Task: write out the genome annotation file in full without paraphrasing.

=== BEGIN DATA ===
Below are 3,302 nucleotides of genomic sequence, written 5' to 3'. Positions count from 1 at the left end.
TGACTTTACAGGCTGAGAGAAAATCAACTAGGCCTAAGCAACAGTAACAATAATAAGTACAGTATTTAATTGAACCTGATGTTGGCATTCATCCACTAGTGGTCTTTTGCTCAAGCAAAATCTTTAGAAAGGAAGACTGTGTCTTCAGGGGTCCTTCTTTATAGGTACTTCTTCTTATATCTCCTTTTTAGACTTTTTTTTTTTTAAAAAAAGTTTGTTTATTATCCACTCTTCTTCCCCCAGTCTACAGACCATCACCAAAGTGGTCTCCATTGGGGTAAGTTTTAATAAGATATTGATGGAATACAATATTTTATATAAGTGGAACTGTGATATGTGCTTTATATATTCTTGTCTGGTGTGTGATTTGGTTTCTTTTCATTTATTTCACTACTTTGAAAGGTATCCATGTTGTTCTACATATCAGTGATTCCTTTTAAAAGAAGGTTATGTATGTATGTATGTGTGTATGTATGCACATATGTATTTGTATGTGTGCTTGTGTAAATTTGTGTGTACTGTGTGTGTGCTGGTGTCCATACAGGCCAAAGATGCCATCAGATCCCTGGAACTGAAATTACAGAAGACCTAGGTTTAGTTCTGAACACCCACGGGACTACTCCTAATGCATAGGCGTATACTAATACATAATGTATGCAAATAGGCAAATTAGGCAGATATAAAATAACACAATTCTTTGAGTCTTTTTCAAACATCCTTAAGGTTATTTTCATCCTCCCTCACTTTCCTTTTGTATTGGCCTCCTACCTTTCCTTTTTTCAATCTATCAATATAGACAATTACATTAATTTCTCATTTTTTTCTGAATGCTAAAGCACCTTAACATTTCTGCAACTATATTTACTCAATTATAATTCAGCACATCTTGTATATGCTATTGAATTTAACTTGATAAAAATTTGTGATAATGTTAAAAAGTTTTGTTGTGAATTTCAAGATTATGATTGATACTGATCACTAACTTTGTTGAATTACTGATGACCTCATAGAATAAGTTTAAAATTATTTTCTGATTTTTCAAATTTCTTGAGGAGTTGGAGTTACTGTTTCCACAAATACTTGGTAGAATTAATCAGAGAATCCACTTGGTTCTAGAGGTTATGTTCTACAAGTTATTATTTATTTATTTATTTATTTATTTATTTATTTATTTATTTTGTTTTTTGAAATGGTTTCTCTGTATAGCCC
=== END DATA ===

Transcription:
Below are 3,302 nucleotides of genomic sequence, written 5' to 3'. Positions count from 1 at the left end.
TGACTTTACAGGCTGAGAGAAAATCAACTAGGCCTAAGCAACAGTAACAATAATAAGTACAGTATTTAATTGAACCTGATGTTGGCATTCATCCACTAGTGGTCTTTTGCTCAAGCAAAATCTTTAGAAAGGAAGACTGTGTCTTCAGGGGTCCTTCTTTATAGGTACTTCTTCTTATATCTCCTTTTTAGACTTTTTTTTTTTTAAAAAAAGTTTGTTTATTATCCACTCTTCTTCCCCCAGTCTACAGACCATCACCAAAGTGGTCTCCATTGGGGTAAGTTTTAATAAGATATTGATGGAATACAATATTTTATATAAGTGGAACTGTGATATGTGCTTTATATATTCTTGTCTGGTGTGTGATTTGGTTTCTTTTCATTTATTTCACTACTTTGAAAGGTATCCATGTTGTTCTACATATCAGTGATTCCTTTTAAAAGAAGGTTATGTATGTATGTATGTGTGTATGTATGCACATATGTATTTGTATGTGTGCTTGTGTAAATTTGTGTGTACTGTGTGTGTGCTGGTGTCCATACAGGCCAAAGATGCCATCAGATCCCTGGAACTGAAATTACAGAAGACCTAGGTTTAGTTCTGAACACCCACGGGACTACTCCTAATGCATAGGCGTATACTAATACATAATGTATGCAAATAGGCAAATTAGGCAGATATAAAATAACACAATTCTTTGAGTCTTTTTCAAACATCCTTAAGGTTATTTTCATCCTCCCTCACTTTCCTTTTGTATTGGCCTCCTACCTTTCCTTTTTTCAATCTATCAATATAGACAATTACATTAATTTCTCATTTTTTTCTGAATGCTAAAGCACCTTAACATTTCTGCAACTATATTTACTCAATTATAATTCAGCACATCTTGTATATGCTATTGAATTTAACTTGATAAAAATTTGTGATAATGTTAAAAAGTTTTGTTGTGAATTTCAAGATTATGATTGATACTGATCACTAACTTTGTTGAATTACTGATGACCTCATAGAATAAGTTTAAAATTATTTTCTGATTTTTCAAATTTCTTGAGGAGTTGGAGTTACTGTTTCCACAAATACTTGGTAGAATTAATCAGAGAATCCACTTGGTTCTAGAGGTTATGTTCTACAAGTTATTATTTATTTATTTATTTATTTATTTATTTATTTATTTATTTTGTTTTTTGAAATGGTTTCTCTGTATAGCCC